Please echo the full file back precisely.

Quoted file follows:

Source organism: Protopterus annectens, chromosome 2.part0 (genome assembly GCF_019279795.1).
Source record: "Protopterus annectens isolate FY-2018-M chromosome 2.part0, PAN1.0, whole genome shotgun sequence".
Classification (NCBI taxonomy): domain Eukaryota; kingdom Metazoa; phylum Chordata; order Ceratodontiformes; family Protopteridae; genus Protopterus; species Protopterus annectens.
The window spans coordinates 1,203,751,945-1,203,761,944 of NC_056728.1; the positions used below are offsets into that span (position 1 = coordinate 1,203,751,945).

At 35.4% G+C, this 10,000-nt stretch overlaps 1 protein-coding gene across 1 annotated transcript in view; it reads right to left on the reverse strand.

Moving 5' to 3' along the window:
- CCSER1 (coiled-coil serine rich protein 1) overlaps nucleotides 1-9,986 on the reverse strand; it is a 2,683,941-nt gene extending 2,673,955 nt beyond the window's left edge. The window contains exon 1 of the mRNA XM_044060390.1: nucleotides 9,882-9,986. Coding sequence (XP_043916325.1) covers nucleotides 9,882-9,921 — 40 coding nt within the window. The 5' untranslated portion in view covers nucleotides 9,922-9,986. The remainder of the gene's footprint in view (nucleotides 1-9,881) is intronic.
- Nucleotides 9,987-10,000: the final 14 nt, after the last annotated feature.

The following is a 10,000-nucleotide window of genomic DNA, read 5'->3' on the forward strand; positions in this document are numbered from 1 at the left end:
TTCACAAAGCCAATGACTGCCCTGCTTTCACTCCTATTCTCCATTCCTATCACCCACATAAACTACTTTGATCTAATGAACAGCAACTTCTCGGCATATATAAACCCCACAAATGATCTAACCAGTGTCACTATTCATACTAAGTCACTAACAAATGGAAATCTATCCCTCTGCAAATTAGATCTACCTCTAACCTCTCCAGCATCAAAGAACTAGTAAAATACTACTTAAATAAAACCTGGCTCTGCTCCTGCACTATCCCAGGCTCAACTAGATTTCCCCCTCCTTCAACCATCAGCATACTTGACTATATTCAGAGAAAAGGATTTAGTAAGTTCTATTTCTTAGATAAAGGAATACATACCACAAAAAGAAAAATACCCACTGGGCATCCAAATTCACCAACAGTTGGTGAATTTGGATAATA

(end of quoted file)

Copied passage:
Source organism: Protopterus annectens, chromosome 2.part0 (genome assembly GCF_019279795.1).
Source record: "Protopterus annectens isolate FY-2018-M chromosome 2.part0, PAN1.0, whole genome shotgun sequence".
Classification (NCBI taxonomy): domain Eukaryota; kingdom Metazoa; phylum Chordata; order Ceratodontiformes; family Protopteridae; genus Protopterus; species Protopterus annectens.
The window spans coordinates 1,203,751,945-1,203,761,944 of NC_056728.1; the positions used below are offsets into that span (position 1 = coordinate 1,203,751,945).

At 35.4% G+C, this 10,000-nt stretch overlaps 1 protein-coding gene across 1 annotated transcript in view; it reads right to left on the reverse strand.

Moving 5' to 3' along the window:
- CCSER1 (coiled-coil serine rich protein 1) overlaps nucleotides 1-9,986 on the reverse strand; it is a 2,683,941-nt gene extending 2,673,955 nt beyond the window's left edge. The window contains exon 1 of the mRNA XM_044060390.1: nucleotides 9,882-9,986. Coding sequence (XP_043916325.1) covers nucleotides 9,882-9,921 — 40 coding nt within the window. The 5' untranslated portion in view covers nucleotides 9,922-9,986. The remainder of the gene's footprint in view (nucleotides 1-9,881) is intronic.
- Nucleotides 9,987-10,000: the final 14 nt, after the last annotated feature.

The following is a 10,000-nucleotide window of genomic DNA, read 5'->3' on the forward strand; positions in this document are numbered from 1 at the left end:
TTCACAAAGCCAATGACTGCCCTGCTTTCACTCCTATTCTCCATTCCTATCACCCACATAAACTACTTTGATCTAATGAACAGCAACTTCTCGGCATATATAAACCCCACAAATGATCTAACCAGTGTCACTATTCATACTAAGTCACTAACAAATGGAAATCTATCCCTCTGCAAATTAGATCTACCTCTAACCTCTCCAGCATCAAAGAACTAGTAAAATACTACTTAAATAAAACCTGGCTCTGCTCCTGCACTATCCCAGGCTCAACTAGATTTCCCCCTCCTTCAACCATCAGCATACTTGACTATATTCAGAGAAAAGGATTTAGTAAGTTCTATTTCTTAGATAAAGGAATACATACCACAAAAAGAAAAATACCCACTGGGCATCCAAATTCACCAACAGTTGGTGAATTTGGATAATA